The Legend of Heroes: Trails of Cold Steel III (PlayStation 4) Review

By Renan Fontes 15.10.2019

Review for The Legend of Heroes: Trails of Cold Steel III on PlayStation 4

Trails of Cold Steel III is in quite the awkward position in terms of localization. It's not just the third entry in its sub-series, it's the eighth instalment overall in the overarching Trails franchise - a continuity-heavy and narratively-driven RPG series, where the entire second story arc is unavailable officially in English. Not just that, Cold Steel III is being localized by a NIS fresh off the trail of Ys VIII's poorly handled localization. At the same time, NIS' dedicated marketing for the title only inspires hope, as did Ys VIII's long awaited, but well handled, English rewrite. Trails of Cold Steel III may not be the best introduction to the series, but NIS has done a good job in ensuring that it's an acceptable one.

It's important to recognize the difference in marketing NIS has made as far as Falcom's game-ography in the west is concerned. While Xseed Games did a phenomenal job localizing Falcom's catalogue between 2010 and 2018, the titles were never marketed all that well, and localization often took quite a long time - albeit long enough to ensure quality.

With NIS in charge, Trails of Cold Steel III features more involved marketing than Ys VIII: Lacrimosa of Dana; a Falcom title that NIS managed to market rather well even in spite of the shoddy initial script (and a terrible PC port). Thankfully, NIS clearly listened to fan criticism, and taken it to heart. Not only is the script quality leagues above that of Ys VIII's, some of the team that translated the first two entries of the Erebonia arc has returned for the third instalment. While they may not have necessarily worked on the bulk of the translation, the fact remains that NIS has preserved the script's voice across the arc.

This is an important aspect that'll help veterans of the series better ease into NIS localization. Had NIS' script strayed too much from the first two instalments, the story's voice would be lost in the process. It's important for a tale not only to be told well, but to be told consistently as well. The writing has matured, of course, with the story itself tackling heavier subject matter and the translators themselves being more experienced, but there's a textual cohesion between all three entries that really does help keep things consistent between entries.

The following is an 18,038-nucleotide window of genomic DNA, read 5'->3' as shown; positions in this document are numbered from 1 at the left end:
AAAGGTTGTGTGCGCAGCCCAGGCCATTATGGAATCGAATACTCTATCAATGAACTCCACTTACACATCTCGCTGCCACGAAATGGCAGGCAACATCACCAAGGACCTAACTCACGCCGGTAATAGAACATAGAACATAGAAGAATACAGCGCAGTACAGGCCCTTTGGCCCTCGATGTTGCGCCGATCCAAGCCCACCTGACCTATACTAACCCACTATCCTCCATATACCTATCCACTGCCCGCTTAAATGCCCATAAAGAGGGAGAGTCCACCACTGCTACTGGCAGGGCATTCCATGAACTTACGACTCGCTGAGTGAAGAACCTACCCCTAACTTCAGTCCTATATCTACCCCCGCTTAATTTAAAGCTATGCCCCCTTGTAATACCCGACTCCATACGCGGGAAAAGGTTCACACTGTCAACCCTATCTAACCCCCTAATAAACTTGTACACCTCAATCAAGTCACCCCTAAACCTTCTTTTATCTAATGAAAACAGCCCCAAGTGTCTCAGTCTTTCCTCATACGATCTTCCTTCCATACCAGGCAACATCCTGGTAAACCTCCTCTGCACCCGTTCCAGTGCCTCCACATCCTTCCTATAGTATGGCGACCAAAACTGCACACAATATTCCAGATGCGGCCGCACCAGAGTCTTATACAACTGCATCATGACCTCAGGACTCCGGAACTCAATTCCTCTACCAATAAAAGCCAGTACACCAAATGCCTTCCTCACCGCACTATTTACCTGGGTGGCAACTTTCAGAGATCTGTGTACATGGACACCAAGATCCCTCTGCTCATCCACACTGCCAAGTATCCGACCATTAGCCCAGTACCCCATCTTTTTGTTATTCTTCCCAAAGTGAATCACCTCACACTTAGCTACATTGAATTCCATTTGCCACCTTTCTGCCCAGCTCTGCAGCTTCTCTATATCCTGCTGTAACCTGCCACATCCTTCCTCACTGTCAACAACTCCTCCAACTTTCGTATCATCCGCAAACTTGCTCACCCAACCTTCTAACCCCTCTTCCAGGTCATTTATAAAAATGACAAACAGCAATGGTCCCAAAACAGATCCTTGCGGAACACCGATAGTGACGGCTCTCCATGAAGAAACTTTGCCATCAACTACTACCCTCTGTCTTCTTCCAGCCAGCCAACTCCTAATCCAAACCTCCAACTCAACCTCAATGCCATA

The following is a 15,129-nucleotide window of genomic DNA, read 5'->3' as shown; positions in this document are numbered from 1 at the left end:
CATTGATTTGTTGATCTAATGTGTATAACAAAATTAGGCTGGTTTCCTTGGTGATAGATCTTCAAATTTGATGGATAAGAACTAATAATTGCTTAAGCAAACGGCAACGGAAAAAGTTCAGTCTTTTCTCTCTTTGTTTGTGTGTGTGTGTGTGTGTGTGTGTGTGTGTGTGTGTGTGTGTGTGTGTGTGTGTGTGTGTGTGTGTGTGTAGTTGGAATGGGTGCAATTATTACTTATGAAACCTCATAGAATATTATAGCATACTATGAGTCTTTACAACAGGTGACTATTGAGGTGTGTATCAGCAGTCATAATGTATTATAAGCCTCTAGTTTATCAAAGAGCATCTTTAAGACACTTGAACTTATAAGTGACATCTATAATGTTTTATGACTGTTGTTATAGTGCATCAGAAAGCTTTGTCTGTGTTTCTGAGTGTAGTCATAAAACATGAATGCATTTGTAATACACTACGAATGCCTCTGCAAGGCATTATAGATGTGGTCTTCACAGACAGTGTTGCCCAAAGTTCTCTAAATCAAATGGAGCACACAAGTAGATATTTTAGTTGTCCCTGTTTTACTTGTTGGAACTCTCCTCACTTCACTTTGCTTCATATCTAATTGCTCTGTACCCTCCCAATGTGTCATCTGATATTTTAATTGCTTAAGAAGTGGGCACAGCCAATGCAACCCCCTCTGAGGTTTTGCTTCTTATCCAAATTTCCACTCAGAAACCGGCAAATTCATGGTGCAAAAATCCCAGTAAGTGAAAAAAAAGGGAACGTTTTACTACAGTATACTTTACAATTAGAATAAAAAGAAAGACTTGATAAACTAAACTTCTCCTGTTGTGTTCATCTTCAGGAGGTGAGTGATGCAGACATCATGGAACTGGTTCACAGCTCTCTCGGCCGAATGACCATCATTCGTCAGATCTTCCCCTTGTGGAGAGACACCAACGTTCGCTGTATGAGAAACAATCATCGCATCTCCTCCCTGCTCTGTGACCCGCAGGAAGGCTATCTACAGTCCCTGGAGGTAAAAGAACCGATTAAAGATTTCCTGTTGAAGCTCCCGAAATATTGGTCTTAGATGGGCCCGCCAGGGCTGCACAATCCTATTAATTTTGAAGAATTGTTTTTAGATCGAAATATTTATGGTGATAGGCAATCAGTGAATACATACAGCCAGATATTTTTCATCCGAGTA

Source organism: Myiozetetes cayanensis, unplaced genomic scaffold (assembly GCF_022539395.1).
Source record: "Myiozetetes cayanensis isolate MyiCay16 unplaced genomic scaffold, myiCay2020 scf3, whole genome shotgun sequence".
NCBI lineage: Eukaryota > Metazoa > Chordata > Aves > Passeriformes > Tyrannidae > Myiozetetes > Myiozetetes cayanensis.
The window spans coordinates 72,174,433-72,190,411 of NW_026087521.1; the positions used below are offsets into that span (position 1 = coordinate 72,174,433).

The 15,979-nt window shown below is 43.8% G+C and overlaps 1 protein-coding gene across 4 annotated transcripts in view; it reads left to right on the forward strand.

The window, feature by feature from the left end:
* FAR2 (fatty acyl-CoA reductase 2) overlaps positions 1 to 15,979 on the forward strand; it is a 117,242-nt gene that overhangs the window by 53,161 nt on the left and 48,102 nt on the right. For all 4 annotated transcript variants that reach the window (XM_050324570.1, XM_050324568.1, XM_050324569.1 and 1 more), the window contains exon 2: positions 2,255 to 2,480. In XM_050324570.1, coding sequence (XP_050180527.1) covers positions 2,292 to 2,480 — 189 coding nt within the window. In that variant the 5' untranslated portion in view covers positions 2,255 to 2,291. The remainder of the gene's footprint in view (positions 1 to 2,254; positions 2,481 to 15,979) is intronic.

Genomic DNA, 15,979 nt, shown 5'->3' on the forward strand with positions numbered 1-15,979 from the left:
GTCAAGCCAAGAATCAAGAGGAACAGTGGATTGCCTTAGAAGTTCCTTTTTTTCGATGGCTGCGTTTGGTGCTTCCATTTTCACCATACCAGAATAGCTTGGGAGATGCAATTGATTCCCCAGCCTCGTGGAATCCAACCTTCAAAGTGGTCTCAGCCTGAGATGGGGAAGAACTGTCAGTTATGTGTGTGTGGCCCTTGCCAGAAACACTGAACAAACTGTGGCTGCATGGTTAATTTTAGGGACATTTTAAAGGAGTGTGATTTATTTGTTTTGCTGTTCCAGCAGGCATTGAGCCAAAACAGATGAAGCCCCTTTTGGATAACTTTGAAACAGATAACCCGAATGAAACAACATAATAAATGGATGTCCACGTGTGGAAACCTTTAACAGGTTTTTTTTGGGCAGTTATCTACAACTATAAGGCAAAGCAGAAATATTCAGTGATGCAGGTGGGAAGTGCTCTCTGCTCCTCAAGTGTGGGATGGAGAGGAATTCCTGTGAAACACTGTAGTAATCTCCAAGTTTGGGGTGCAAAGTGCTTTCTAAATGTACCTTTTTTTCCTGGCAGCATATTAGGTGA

Screenshot for The Legend of Heroes: Trails of Cold Steel III on PlayStation 4

Another necessary detail to pull off considering the scope of the story this time around, the Erebonia arc does tell one complete story across four games, but it also splits itself into pairs of sorts. Trails of Cold Steel plays into Trails of Cold Steel II, and III does the same for IV, with both odd-numbered games going so far as to end on cliff-hangers in need of a sequel's resolution. While cliff-hangers are seldom all that beneficial in the grand scheme of things, it's built up to well narratively, allowing the plot to close with an incredible amount of intensity.

More significantly, the start of the third entry picks up a year and a half after the end of ToCS II. With the October Campaign having reached its end and the Erebonian Civil War resolved, the story's board has been more or less wiped clean. This is still a very continuity heavy script and those who haven't played previous entries in the Erebonia arc, let alone the Liberl and Crosbell arcs, will undeniably miss relevant references. All the same, protagonist Rean is instructing his own class of students this time around, meaning that there are plenty of new characters in need of context.

Yes, the eighth entry in a franchise that actively builds up storylines and brings back characters is going to have a difficult to understand story at times, but not an impossible one. Trails of Cold Steel III may be a deep sequel - deeper than others in the series - but it's also its own RPG with its own story. IV will absolutely need context from III to be enjoyable (and honestly, probably from the rest of the franchise given how the story ends up progressing in ToCS III), but III's initial premise is friendly enough that any newcomers can just ease into the role of any out of the loop students.

Narratively, however, Trails of Cold Steel III is the darkest English entry to date. It may not initially begin so, but it manages to build up a more oppressive tone than earlier entries over the course of its story. It ends up paying off spectacularly and gives the series even more depth, but the impact of the darker story is lost without previous build up. When it comes down to it, it's on the onus of the audience to ensure they understand whatever references are in play which is ultimately for the better. A series should be friendly, but shouldn't cater to newcomers eight entries in.